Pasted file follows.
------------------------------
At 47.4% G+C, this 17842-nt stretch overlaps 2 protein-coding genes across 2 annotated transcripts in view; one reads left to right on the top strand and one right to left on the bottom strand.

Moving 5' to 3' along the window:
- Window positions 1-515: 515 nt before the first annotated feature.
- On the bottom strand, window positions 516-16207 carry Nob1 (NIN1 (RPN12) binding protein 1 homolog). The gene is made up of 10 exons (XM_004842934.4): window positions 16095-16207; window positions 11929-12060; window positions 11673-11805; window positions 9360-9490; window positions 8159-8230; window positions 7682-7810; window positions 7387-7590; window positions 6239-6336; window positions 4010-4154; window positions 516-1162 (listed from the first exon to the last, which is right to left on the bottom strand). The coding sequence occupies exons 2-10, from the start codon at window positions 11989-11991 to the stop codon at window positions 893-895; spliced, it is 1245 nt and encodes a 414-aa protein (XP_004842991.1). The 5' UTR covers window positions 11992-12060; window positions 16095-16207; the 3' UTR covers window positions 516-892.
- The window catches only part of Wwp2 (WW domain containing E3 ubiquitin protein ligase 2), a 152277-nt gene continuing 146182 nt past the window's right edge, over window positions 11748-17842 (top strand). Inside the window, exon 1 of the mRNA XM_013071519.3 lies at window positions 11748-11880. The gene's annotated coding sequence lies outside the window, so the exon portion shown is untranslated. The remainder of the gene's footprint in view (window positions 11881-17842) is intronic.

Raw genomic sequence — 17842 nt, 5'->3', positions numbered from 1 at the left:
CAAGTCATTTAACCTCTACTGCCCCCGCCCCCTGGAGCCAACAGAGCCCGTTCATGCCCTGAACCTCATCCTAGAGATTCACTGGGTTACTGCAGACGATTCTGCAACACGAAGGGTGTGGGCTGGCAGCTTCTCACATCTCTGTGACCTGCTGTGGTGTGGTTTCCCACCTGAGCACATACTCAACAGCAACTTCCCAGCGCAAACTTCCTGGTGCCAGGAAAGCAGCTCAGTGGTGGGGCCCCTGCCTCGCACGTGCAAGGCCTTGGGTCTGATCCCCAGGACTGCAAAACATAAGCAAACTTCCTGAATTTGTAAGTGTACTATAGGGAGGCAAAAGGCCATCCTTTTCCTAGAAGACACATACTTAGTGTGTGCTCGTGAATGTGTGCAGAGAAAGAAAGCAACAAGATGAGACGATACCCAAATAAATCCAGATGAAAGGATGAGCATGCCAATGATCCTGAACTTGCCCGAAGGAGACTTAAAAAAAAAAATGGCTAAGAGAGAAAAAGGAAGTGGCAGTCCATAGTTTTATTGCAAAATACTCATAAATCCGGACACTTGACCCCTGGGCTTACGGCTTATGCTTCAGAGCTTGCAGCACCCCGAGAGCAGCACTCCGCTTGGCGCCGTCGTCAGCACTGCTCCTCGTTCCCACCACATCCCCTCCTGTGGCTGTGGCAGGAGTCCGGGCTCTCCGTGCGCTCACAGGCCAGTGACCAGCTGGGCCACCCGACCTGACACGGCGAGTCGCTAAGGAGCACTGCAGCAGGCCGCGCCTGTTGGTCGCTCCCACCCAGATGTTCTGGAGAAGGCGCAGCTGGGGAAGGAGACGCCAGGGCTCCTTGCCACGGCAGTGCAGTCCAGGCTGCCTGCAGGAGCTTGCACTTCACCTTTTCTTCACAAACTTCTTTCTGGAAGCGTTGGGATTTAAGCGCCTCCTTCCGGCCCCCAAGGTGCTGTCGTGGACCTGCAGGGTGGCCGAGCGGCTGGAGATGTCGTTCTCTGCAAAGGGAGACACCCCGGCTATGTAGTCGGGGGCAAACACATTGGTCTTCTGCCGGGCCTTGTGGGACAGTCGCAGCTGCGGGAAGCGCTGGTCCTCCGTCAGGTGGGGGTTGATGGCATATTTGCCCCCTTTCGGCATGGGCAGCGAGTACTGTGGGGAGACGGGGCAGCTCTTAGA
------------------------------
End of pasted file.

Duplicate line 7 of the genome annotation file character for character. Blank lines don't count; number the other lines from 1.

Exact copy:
CAAGTCATTTAACCTCTACTGCCCCCGCCCCCTGGAGCCAACAGAGCCCGTTCATGCCCTGAACCTCATCCTAGAGATTCACTGGGTTACTGCAGACGATTCTGCAACACGAAGGGTGTGGGCTGGCAGCTTCTCACATCTCTGTGACCTGCTGTGGTGTGGTTTCCCACCTGAGCACATACTCAACAGCAACTTCCCAGCGCAAACTTCCTGGTGCCAGGAAAGCAGCTCAGTGGTGGGGCCCCTGCCTCGCACGTGCAAGGCCTTGGGTCTGATCCCCAGGACTGCAAAACATAAGCAAACTTCCTGAATTTGTAAGTGTACTATAGGGAGGCAAAAGGCCATCCTTTTCCTAGAAGACACATACTTAGTGTGTGCTCGTGAATGTGTGCAGAGAAAGAAAGCAACAAGATGAGACGATACCCAAATAAATCCAGATGAAAGGATGAGCATGCCAATGATCCTGAACTTGCCCGAAGGAGACTTAAAAAAAAAAATGGCTAAGAGAGAAAAAGGAAGTGGCAGTCCATAGTTTTATTGCAAAATACTCATAAATCCGGACACTTGACCCCTGGGCTTACGGCTTATGCTTCAGAGCTTGCAGCACCCCGAGAGCAGCACTCCGCTTGGCGCCGTCGTCAGCACTGCTCCTCGTTCCCACCACATCCCCTCCTGTGGCTGTGGCAGGAGTCCGGGCTCTCCGTGCGCTCACAGGCCAGTGACCAGCTGGGCCACCCGACCTGACACGGCGAGTCGCTAAGGAGCACTGCAGCAGGCCGCGCCTGTTGGTCGCTCCCACCCAGATGTTCTGGAGAAGGCGCAGCTGGGGAAGGAGACGCCAGGGCTCCTTGCCACGGCAGTGCAGTCCAGGCTGCCTGCAGGAGCTTGCACTTCACCTTTTCTTCACAAACTTCTTTCTGGAAGCGTTGGGATTTAAGCGCCTCCTTCCGGCCCCCAAGGTGCTGTCGTGGACCTGCAGGGTGGCCGAGCGGCTGGAGATGTCGTTCTCTGCAAAGGGAGACACCCCGGCTATGTAGTCGGGGGCAAACACATTGGTCTTCTGCCGGGCCTTGTGGGACAGTCGCAGCTGCGGGAAGCGCTGGTCCTCCGTCAGGTGGGGGTTGATGGCATATTTGCCCCCTTTCGGCATGGGCAGCGAGTACTGTGGGGAGACGGGGCAGCTCTTAGA